The Good Girls Revolt: A Story Every Woman in Writing Should Know

The Good Girls Revolt: A Story Every Woman in Writing Should Know

By: Jessie Donahue


The entirety of feminism has made some major strides within the past century, and the advancements of women’s careers is a key aspect. As I enter the Her Campus community, I want to recognize how fortunate I am to not endure the professional struggles women faced only a few decades ago and the roads they paved for us, specifically female journalists. Therefore I turn my attention to the first substantial battle cry of women writers that everyone should hear: “The Good Girls Revolt”.

On March 16th, 1970, Lynn Povich was one of the 46 female employees at Newsweek Magazine who filed a legal complaint against the establishment for systematic discrimination with regard to the hiring and promotion of women. Women at Newsweek were unable to cultivate their careers, were constantly sexually harassed, and not given the platform to speak that their hard work entitled them to.  Through a series of negotiations, the case resulted in Newsweek allowing women to take on writing and management positions that they were previously restricted from.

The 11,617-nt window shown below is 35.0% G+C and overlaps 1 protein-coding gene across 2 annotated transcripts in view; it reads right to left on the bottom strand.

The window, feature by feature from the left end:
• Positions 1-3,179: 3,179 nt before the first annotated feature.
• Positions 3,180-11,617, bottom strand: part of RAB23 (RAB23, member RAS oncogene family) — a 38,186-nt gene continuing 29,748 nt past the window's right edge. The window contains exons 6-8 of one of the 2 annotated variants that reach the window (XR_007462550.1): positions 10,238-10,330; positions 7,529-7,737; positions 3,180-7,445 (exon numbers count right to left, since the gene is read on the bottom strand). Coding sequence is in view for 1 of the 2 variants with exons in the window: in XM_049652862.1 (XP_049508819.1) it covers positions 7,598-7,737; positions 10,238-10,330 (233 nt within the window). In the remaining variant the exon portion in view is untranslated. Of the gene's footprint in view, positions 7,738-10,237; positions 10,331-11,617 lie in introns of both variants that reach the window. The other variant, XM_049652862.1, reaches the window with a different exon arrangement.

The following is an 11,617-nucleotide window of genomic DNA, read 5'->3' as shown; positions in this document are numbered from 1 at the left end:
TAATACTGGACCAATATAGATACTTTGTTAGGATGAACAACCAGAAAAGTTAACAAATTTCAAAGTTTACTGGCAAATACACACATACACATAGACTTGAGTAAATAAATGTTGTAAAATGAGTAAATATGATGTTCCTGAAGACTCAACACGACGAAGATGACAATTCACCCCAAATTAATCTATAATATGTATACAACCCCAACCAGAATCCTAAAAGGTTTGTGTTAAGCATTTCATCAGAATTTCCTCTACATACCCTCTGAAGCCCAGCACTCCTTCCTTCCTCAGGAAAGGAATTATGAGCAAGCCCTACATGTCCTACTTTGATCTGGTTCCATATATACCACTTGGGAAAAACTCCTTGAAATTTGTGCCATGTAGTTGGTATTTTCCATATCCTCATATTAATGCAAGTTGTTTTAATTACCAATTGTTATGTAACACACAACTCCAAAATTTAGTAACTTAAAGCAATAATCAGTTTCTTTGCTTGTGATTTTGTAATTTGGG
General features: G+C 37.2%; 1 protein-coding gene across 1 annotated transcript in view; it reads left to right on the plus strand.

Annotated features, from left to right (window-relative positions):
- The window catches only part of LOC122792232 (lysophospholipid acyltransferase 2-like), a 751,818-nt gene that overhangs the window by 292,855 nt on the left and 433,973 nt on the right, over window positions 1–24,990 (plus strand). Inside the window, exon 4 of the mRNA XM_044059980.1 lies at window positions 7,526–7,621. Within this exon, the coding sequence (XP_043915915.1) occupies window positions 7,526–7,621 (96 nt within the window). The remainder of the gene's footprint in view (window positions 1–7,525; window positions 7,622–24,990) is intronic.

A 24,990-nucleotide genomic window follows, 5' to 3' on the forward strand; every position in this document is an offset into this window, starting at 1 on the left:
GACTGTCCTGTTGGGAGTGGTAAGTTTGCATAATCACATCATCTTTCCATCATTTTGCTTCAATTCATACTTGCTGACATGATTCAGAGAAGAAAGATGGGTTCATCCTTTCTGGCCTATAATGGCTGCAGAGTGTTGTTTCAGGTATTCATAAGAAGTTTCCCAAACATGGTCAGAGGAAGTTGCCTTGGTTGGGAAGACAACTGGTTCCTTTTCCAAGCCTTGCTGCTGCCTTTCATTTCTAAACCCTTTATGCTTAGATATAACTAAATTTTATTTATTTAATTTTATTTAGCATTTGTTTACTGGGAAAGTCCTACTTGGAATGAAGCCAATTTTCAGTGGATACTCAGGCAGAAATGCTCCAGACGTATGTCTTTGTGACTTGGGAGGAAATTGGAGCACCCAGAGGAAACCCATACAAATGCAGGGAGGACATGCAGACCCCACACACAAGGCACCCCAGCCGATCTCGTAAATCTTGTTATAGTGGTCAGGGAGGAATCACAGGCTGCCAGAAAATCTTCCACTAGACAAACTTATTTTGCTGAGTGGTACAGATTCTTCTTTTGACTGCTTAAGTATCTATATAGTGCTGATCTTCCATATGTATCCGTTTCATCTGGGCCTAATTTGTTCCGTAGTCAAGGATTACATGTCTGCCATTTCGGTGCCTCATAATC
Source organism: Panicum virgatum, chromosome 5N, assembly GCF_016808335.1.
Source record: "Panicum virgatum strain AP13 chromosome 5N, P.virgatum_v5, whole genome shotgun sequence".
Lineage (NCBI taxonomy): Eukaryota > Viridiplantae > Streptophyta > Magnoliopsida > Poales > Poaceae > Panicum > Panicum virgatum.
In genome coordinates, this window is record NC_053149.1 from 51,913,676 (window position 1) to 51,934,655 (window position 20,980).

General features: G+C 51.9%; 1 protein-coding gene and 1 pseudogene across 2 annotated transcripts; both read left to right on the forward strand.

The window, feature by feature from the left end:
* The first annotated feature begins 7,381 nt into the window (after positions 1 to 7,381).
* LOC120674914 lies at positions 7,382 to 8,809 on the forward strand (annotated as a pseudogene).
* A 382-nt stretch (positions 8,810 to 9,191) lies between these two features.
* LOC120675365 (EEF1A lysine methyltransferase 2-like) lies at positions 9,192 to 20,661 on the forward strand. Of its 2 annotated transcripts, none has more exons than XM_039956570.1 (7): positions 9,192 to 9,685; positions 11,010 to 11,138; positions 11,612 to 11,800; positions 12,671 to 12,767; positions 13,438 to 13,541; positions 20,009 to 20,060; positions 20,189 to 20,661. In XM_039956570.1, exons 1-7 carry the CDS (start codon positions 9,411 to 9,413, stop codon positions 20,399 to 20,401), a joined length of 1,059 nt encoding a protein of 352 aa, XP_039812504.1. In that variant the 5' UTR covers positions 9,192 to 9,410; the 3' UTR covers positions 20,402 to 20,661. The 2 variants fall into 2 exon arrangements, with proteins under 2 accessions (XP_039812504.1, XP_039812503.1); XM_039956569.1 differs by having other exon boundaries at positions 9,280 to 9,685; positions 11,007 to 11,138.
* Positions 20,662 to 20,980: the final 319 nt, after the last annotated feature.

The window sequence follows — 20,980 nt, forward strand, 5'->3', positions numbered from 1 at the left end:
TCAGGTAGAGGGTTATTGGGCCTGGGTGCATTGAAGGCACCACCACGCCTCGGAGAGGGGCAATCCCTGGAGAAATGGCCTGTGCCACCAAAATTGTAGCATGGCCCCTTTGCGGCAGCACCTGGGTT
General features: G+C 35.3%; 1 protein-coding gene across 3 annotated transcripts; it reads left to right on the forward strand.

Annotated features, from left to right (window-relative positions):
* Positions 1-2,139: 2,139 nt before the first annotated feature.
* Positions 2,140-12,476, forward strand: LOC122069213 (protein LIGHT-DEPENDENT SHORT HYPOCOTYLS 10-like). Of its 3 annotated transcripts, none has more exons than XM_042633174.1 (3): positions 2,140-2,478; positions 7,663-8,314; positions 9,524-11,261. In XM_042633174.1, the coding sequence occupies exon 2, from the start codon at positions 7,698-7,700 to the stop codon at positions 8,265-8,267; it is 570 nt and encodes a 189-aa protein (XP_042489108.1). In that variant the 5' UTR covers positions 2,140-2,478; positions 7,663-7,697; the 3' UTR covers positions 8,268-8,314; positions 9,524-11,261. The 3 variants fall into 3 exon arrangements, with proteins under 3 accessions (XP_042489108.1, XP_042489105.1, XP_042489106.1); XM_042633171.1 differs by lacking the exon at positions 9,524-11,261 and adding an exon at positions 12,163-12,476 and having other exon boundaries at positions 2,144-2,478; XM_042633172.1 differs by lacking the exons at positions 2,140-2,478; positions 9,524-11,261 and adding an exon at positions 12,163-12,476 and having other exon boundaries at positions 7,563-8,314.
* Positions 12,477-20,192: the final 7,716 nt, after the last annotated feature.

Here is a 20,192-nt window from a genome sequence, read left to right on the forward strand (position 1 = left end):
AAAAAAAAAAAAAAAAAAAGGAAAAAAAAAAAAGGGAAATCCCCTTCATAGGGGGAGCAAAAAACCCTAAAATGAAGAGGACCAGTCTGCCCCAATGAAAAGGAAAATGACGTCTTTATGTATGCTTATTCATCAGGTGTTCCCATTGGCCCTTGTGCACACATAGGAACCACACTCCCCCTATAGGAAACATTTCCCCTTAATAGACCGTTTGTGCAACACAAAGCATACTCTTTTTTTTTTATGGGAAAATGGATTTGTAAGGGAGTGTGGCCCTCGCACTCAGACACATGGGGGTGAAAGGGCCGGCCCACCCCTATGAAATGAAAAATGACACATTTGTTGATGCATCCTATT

In her autobiographical book. Povich integrates stories from various women at Newsweek about their experiences during this event. She illustrates both the legal and social injustices the women had to face and the impact the case continues to have on working women. It’s a must read for any female journalist as a look into how things were so different fifty years ago for women with the same passions as me.


Povich’s story was resonated so strongly with people that it was also adapted into a television show on Amazon, which I strongly recommend for anyone to watch. The story of Newsweek Magazine women served as a riot call for career women of the time, and continues to be an inspirational reminder to fight for what your passionate about today.